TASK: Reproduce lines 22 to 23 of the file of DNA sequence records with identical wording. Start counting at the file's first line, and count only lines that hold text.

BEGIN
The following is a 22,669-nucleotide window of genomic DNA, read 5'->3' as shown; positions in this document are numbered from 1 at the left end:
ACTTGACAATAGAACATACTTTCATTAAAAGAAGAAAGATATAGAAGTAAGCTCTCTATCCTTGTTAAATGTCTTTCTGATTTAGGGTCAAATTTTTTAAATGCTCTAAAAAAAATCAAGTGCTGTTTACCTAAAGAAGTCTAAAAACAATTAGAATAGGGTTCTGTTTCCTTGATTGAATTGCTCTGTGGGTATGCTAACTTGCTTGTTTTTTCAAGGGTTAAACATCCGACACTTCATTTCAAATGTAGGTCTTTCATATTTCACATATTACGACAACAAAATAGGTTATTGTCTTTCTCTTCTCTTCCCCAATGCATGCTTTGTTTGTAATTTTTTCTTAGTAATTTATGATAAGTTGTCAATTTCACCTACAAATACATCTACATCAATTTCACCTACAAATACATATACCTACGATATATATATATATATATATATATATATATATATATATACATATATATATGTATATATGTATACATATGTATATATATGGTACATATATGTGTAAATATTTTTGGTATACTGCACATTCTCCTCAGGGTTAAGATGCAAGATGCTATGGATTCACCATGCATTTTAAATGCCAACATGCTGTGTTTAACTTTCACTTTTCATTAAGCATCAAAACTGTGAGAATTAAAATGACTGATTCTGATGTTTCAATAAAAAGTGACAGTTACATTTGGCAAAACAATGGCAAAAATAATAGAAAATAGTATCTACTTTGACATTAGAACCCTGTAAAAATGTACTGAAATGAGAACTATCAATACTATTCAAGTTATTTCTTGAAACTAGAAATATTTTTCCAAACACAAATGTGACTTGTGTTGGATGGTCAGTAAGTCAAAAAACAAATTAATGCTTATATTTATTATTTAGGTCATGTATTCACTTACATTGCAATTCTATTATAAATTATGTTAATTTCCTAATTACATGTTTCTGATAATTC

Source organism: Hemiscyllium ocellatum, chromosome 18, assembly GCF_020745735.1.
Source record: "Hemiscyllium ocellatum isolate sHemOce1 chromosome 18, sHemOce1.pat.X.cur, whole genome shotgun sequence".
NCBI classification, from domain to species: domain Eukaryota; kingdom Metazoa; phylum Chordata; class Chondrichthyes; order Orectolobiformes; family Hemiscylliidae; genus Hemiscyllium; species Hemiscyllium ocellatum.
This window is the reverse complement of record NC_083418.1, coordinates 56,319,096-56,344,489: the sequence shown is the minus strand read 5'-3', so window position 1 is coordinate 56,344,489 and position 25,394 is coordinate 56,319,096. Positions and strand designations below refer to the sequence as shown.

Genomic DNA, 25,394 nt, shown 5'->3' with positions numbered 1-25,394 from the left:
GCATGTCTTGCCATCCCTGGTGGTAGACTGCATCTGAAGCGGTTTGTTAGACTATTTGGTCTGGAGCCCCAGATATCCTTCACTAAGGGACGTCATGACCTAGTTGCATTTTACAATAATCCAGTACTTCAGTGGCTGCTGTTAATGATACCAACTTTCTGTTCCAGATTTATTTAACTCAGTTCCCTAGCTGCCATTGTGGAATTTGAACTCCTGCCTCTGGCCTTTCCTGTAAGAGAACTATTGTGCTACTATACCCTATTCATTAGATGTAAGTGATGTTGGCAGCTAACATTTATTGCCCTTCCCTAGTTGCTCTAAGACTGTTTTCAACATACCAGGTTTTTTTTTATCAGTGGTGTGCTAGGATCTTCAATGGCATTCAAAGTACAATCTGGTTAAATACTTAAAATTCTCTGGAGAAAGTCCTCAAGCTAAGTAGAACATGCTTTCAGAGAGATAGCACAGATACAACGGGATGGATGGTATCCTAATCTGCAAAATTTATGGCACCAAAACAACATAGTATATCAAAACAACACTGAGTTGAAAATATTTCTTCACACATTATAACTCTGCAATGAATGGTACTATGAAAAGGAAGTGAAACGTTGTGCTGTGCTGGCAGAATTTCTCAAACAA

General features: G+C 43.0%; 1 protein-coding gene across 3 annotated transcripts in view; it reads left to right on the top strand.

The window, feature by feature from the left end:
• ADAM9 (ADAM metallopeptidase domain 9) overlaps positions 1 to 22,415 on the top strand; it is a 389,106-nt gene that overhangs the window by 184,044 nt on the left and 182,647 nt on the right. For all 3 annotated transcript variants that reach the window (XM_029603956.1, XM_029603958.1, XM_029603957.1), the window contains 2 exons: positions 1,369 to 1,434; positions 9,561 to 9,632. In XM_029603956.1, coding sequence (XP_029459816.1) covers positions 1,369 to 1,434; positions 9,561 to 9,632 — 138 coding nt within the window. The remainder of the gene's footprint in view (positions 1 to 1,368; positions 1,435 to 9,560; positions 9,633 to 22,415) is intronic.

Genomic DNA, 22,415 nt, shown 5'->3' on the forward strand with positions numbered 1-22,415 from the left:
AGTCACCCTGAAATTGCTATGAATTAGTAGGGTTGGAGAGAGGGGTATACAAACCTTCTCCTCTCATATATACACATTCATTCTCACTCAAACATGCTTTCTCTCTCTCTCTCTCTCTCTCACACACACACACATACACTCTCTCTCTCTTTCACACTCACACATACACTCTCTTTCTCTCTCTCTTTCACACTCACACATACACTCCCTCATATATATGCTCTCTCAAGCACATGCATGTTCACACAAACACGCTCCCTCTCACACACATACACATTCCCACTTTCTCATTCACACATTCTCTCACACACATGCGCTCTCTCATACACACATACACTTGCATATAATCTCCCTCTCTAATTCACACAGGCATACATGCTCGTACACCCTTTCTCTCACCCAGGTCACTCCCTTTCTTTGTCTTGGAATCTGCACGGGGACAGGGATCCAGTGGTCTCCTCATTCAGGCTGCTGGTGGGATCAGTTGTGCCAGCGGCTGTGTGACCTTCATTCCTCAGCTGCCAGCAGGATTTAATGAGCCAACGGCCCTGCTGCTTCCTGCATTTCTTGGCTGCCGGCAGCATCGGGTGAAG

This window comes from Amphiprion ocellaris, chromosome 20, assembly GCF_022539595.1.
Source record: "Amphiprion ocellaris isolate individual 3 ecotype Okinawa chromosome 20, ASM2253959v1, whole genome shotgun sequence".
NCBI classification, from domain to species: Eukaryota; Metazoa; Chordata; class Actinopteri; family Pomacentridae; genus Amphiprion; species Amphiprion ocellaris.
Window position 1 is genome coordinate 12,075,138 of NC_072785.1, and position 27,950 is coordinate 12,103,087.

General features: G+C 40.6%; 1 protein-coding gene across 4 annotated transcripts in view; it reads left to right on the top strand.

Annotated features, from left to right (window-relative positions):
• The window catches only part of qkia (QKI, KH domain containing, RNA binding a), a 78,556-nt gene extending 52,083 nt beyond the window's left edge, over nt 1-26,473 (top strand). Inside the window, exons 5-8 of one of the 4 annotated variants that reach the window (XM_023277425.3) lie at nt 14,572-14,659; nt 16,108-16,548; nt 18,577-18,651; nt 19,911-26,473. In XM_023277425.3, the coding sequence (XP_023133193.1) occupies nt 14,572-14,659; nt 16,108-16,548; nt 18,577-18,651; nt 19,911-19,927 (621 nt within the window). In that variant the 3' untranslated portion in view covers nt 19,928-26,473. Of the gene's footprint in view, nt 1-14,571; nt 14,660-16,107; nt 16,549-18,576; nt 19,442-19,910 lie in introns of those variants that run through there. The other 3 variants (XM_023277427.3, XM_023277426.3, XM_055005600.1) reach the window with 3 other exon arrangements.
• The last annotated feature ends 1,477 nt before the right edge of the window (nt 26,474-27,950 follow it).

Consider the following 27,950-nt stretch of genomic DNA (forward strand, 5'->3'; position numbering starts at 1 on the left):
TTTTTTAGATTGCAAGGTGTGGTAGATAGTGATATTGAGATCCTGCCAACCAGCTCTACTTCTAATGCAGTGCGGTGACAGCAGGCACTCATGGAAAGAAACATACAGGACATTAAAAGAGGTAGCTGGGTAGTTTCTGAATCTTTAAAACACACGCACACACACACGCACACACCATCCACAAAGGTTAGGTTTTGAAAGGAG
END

Consider the following 27,950-nt stretch of genomic DNA (forward strand, 5'->3'; position numbering starts at 1 on the left):
TTTTTTAGATTGCAAGGTGTGGTAGATAGTGATATTGAGATCCTGCCAACCAGCTCTACTTCTAATGCAGTGCGGTGACAGCAGGCACTCATGGAAAGAAACATACAGGACATTAAAAGAGGTAGCTGGGTAGTTTCTGAATCTTTAAAACACACGCACACACACACGCACACACCATCCACAAAGGTTAGGTTTTGAAAGGAG